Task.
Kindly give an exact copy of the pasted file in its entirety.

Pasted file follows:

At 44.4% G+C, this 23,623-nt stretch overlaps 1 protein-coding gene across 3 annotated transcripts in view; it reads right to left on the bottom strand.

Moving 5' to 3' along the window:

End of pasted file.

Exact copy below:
At 44.4% G+C, this 23,623-nt stretch overlaps 1 protein-coding gene across 3 annotated transcripts in view; it reads right to left on the bottom strand.

Moving 5' to 3' along the window: